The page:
California environmental bills Assembly Bill 32 and Senate Bill 375 are putting pressure on local governments, especially in these hard economic times.

AB 32, also known as the Global Warming Solutions Act of 2006, sets a goal of lowering California’s greenhouse gas emissions by 2020 to levels seen in the year 1990. Measures have followed this bill that reduce emissions from landfills, semi-trucks and things requiring an EPA approval.

Director of Land Use Services in San Bernardino County, Julie Rynerson Rock, said that the Attorney General hit the county with a lawsuit nearly a year-and-a-half ago. The City of Stockton was also hit with the same lawsuit.

Attorney General Edmund Brown claimed San Bernardino’s and Stockton’s plans did not account for greenhouse emissions. The Attorney General Global Warming page can be seen here.

Since that time, San Bernardino has taken more than the necessary measures.

“We have adopted a green county program, and alternative energy upgrades on single-family homes,” claimed Rynerson Rock.

San Bernardino County is the daily recipient of heavy pollution from Los Angeles County and Orange County.

“Things get nasty,” said Rynerson Rock.

In response to AB32, the California Air resources Board has developed standards adopted nearly every month since 2007. (Read the Scoping Plan report and AB 32)

AB 32 does not include specifications for city and county planning departments in regards to emission standards.  This has become the dilemma, as planning departments now must utilize their land in ways that will reduce gas emissions.

Mike Niblock, Community Development Director in the city of Stockton, said, “We have every intention to comply with AB 32.”

Rynerson Rock said of the process to mandate these new regulations, “It is an involved process, and very expensive.”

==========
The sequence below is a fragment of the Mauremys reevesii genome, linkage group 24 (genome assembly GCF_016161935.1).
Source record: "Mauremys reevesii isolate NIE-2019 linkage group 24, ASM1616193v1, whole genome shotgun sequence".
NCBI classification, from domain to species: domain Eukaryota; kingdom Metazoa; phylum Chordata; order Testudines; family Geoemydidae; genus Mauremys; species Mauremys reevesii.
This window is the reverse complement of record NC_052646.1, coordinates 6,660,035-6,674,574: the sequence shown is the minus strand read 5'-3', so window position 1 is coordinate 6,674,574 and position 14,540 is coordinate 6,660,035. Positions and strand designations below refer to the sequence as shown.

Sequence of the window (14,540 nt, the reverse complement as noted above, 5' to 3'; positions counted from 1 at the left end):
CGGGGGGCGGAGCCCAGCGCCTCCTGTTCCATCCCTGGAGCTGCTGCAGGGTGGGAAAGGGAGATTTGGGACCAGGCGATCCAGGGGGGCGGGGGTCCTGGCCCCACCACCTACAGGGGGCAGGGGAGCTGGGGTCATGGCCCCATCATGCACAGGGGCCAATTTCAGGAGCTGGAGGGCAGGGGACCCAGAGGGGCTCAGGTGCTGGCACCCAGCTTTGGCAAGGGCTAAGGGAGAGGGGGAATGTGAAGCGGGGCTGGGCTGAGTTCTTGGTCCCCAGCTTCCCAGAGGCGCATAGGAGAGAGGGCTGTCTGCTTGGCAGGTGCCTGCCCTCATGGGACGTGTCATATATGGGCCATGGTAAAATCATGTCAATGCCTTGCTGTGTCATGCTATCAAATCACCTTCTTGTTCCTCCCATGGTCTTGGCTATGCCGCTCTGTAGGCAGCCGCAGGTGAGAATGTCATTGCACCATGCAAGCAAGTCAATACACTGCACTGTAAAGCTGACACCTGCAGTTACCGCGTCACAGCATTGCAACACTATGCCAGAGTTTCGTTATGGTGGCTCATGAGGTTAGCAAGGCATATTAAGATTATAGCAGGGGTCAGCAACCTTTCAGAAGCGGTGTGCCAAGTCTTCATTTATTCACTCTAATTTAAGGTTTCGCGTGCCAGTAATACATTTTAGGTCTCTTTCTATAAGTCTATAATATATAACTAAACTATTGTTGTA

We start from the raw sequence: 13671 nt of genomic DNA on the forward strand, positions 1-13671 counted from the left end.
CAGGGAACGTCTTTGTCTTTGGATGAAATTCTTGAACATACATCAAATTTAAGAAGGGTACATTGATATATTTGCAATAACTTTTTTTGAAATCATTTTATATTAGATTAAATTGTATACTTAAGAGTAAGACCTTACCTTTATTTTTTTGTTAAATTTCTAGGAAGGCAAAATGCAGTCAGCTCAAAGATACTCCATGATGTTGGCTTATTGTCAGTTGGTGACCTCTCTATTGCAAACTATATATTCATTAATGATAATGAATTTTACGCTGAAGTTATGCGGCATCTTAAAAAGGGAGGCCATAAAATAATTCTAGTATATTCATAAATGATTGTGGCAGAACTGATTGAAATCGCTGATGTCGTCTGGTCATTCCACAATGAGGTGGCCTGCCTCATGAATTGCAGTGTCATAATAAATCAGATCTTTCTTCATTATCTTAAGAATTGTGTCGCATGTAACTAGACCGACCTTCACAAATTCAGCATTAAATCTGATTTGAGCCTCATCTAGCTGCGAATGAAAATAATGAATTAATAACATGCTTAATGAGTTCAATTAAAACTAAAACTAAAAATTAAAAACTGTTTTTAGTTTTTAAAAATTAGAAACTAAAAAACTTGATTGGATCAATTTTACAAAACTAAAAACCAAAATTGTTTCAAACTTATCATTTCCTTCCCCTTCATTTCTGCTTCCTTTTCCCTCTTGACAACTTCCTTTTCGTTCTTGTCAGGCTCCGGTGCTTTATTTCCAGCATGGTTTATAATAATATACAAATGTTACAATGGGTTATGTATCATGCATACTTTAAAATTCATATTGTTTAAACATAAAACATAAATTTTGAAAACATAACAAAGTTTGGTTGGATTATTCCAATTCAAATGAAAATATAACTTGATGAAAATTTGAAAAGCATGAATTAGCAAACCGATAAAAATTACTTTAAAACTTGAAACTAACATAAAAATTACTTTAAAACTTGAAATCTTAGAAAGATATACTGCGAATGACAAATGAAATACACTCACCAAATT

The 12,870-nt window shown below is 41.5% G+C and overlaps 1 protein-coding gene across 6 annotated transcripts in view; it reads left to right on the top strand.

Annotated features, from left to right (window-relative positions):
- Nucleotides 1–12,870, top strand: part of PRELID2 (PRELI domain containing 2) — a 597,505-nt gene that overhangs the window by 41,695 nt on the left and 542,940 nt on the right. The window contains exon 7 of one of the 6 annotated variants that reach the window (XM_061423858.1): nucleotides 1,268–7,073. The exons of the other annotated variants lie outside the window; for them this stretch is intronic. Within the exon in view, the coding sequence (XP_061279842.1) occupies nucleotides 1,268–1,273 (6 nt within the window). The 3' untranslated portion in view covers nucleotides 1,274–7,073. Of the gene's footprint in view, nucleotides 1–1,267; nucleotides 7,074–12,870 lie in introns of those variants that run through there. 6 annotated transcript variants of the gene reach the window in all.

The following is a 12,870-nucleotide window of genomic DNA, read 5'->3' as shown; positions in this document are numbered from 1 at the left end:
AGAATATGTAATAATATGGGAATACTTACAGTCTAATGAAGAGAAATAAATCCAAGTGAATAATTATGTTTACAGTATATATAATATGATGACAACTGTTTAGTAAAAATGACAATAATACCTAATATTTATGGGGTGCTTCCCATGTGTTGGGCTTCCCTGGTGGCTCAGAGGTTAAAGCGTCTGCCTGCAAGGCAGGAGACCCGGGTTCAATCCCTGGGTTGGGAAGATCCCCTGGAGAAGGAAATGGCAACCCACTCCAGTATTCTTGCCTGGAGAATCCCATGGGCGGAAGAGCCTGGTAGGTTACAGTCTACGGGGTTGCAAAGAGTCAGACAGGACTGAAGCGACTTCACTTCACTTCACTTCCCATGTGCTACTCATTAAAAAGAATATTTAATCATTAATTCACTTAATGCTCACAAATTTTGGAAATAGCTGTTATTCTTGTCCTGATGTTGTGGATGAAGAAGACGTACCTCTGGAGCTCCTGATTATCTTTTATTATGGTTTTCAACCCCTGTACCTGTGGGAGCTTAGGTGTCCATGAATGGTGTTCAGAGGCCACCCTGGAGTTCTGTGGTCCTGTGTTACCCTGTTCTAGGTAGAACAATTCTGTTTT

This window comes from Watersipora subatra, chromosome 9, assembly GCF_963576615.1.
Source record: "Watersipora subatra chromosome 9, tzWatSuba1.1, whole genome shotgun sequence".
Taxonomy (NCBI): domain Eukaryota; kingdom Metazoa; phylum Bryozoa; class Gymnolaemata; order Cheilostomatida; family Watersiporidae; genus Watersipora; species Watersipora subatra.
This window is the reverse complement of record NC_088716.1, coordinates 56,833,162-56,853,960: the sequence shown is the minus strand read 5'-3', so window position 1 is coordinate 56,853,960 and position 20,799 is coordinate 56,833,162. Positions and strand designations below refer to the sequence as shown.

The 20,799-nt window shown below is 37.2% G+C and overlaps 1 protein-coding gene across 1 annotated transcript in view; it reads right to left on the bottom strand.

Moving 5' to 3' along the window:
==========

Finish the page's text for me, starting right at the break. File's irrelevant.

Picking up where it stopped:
Burt Southard, Media Relations Coordinator in San Bernardino County, said, “We continue to have our reservations on the cost implications to counties.”

SB 375 states that the metropolitan planning organizations must put Sustainable Communities Strategies (SCS) in their regional transportation plans. For the purpose of reducing greenhouse gas emissions, cities and counties must align plans for transportation and housing, and create specified incentives for the implementation of the strategies.

In August 2007, the Board stated its official opinion on SB 375: “Despite the fact that we are committed to the concepts of the bill, we feel that transferring County planning authority to a Metropolitan Planning Organization is not the best solution to reach the provisions in the legislation.”

“The governor is continuing to put on unfunded mandates, and is taking away money,” said Rynerson Rock. 

Niblock said that the Stockton is feeling the same budget squeeze, and is aggressively pursuing outside funding.

Allan Abbs of the Tehama County Air Pollution, said because there are no requirements with the county because they are rural, the biggest issue is land use.

Rynerson Rock expressed that there is a real concern for good planning, air quality and doing the right thing environmentally, but the real question is how to fund this during this economic time.

As stated by SB 375, “Makes findings and declarations concerning the need to make   significant changes in land use and transportation policy in order to meet the greenhouse gas reduction goals established by AB 32.”

Southard said although the county has reservations regarding the legislation, they are in the process of preparing a Greenhouse Gas Reduction Plan in compliance with the Settlement Agreement with the State Attorney General’s Office regarding the General Plan Update that was adopted in 2007.

Abbs’ said that the 2020 goals are a responsible target in terms of actual reductions.

PublicCEO has numerous staff reports under Air Districts, discussing city and county decisions regarding emissions standards.